Posted on April 11, 2019 by Origins Behavioral HealthCare
I want to talk a little about “recovered” vs. “recovering.” I’ve experienced that this can be a controversial topic but it definitely doesn’t have to be. The first time I heard someone introduce themselves as a recovered alcoholic, I was at a meeting and the speaker had all my attention while speaking about his alcoholism. He then began speaking about being recovered and living as a free man with the obsession to drink removed. At the time, that really irritated me. I turned to a friend next to me and told him I was going to hurt this guy because he has no right to say he had recovered.
I later had a conversation with the guy who said he was recovered. Because his story was very convincing as someone, “who (had) found this solution, who (was) properly armed with the facts about himself,” (Big Book, Pg. 18) he won my confidence. I was definitely not convinced that I could ever be recovered but was willing to be open minded.
I had to admit I was one that would not, and therefore, I could not. I had thought that because I went to meetings I was doing the program. I discovered that the meetings and the program are two separate things and with both combined, we do recover. The meetings are a great place to gather and for alcoholics to meet people who have recovered and share about recovery. The program is a plan of action taken toward a goal. Our goal is to be recovered from a hopeless state of mind and body by having a spiritual awakening.
I find that more hope is given when someone is introduced as one who has recovered rather than someone who is recovering. Recovering by definition is being in the process of overcoming a disorder. We give much more hope to someone suffering when they see that we have recovered through, “a design for living that really works.” (Big Book, pg. 28) and that they would no longer have to suffer.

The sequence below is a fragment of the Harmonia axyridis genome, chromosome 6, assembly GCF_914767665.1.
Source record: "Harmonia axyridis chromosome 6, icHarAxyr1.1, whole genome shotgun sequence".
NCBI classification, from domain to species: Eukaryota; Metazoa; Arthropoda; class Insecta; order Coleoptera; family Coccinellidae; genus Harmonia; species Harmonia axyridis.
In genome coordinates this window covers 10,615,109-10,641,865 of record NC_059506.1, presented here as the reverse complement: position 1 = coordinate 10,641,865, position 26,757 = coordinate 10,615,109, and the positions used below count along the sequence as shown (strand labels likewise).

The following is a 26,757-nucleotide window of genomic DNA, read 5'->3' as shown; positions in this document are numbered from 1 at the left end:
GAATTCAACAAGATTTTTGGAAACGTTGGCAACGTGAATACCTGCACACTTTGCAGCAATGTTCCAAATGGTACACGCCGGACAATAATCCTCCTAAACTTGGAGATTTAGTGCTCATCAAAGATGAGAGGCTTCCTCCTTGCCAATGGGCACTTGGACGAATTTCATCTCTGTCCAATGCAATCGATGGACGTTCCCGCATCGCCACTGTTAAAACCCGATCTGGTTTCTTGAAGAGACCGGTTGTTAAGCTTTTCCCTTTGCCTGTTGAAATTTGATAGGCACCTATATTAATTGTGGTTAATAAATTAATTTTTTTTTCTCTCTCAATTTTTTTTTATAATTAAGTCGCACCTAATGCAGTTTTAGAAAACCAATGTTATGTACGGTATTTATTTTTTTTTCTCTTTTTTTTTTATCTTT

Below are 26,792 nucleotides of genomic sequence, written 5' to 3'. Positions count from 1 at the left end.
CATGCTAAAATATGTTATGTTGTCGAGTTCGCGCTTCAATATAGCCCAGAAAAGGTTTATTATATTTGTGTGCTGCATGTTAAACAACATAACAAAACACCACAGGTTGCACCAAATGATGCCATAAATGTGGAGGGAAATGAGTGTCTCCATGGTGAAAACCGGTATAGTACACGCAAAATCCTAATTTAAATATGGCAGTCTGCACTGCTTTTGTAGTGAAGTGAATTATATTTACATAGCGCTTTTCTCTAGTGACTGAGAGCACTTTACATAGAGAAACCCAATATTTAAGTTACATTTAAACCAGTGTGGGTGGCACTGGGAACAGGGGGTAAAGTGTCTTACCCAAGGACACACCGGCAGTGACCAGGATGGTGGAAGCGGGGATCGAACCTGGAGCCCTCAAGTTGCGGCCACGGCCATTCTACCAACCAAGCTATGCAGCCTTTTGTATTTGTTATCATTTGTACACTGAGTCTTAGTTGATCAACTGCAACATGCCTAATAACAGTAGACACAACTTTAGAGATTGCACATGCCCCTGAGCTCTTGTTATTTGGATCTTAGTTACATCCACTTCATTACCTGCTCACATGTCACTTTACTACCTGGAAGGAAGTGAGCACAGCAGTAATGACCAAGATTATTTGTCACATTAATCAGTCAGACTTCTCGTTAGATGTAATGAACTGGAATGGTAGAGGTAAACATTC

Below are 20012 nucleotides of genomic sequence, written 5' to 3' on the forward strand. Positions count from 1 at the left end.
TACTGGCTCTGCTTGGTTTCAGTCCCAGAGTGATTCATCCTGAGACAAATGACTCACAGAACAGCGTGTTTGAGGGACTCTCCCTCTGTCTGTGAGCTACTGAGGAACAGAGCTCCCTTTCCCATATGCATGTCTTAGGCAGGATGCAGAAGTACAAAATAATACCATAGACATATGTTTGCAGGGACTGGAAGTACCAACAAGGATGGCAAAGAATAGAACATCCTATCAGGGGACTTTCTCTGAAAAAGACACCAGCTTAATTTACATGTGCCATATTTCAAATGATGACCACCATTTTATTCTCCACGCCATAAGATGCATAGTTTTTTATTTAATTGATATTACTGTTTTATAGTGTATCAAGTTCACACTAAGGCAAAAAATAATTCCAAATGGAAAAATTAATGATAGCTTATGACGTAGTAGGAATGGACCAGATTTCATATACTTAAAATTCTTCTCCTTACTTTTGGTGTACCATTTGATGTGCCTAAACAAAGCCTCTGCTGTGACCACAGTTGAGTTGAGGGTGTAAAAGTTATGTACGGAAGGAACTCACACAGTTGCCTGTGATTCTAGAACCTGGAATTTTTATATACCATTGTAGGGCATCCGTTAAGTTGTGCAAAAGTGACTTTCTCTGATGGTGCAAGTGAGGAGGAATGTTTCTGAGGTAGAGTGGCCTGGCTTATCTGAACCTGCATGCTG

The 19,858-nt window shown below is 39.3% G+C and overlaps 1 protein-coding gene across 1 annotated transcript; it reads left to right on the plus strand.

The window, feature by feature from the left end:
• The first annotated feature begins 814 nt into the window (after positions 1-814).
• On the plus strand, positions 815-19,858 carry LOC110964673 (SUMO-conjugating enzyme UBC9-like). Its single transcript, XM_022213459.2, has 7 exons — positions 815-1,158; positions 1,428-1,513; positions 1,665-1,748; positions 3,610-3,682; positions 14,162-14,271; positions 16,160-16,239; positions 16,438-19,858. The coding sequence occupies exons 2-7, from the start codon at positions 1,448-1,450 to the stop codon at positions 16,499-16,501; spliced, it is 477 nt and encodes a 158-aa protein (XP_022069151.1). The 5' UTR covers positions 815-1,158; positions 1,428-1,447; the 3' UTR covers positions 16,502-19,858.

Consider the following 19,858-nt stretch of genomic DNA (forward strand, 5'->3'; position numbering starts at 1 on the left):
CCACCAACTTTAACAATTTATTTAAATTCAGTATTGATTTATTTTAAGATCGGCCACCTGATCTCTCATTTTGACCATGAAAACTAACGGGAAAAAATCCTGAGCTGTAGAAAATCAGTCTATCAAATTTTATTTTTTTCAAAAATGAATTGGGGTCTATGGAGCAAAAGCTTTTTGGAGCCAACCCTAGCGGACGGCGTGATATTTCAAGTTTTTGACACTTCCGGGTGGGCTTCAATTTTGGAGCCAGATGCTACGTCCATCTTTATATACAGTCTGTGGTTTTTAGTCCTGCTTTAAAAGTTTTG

I’ll be forever grateful to the man who got my attention by describing himself as a recovered alcoholic and was willing to show me the solution to my problem. I’ve realized the importance of sharing hope with alcoholics that still believe that we never recover. Understanding that we don’t have to settle for relief, but that if we embrace the 12-Steps as a way of life we get freedom. Just not drinking one day at a time doesn’t work for this alcoholic and many others I’ve met.
I will wrap this up by saying that I am blessed to have recovered. I get to work with a team at Origins that believes that our patients get the help they need to recover. “They believe in themselves, and still more in the Power which pulls chronic alcoholics back from the gates of death.” – Big Book, pg. xxvii
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